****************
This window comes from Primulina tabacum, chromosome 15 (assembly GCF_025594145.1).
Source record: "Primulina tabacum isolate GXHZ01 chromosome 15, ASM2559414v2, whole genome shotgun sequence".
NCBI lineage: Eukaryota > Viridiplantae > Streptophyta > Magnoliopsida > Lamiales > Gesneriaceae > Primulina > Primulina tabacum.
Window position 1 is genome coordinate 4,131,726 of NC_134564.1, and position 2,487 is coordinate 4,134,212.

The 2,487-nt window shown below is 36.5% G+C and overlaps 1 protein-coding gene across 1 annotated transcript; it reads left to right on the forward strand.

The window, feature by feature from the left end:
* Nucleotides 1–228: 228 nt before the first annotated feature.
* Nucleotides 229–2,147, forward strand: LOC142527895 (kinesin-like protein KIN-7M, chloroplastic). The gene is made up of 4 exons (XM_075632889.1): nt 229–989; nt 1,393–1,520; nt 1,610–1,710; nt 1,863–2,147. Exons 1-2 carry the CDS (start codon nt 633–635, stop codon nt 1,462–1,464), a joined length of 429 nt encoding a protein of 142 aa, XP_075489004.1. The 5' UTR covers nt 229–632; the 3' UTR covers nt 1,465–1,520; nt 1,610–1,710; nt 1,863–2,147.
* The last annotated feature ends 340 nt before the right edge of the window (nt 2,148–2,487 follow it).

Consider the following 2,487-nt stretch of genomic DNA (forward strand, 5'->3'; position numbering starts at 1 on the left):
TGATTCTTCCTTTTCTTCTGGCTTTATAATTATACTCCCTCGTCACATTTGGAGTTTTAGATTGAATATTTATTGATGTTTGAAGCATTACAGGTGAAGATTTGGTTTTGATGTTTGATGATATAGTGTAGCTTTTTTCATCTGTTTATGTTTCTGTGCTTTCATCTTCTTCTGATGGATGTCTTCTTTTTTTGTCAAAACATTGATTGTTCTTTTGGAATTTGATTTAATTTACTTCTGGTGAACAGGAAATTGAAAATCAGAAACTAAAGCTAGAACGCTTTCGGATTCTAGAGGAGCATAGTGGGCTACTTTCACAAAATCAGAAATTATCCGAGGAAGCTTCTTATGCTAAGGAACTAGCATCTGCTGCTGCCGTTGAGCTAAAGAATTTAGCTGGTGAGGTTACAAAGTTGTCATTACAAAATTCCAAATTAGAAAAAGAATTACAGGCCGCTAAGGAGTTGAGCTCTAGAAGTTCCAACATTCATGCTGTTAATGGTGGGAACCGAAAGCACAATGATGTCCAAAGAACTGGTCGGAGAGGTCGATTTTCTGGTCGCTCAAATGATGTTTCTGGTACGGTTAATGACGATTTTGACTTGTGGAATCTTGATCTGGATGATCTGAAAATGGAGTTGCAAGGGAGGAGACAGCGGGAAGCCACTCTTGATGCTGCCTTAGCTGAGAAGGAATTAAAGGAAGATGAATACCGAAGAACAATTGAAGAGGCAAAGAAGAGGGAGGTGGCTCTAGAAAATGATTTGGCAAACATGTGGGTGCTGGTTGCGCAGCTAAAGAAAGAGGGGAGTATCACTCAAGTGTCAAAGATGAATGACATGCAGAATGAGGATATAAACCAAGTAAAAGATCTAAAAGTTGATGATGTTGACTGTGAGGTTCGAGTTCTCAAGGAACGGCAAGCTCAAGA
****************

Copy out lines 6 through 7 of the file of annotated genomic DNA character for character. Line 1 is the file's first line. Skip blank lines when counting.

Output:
The window, feature by feature from the left end:
* Nucleotides 1–228: 228 nt before the first annotated feature.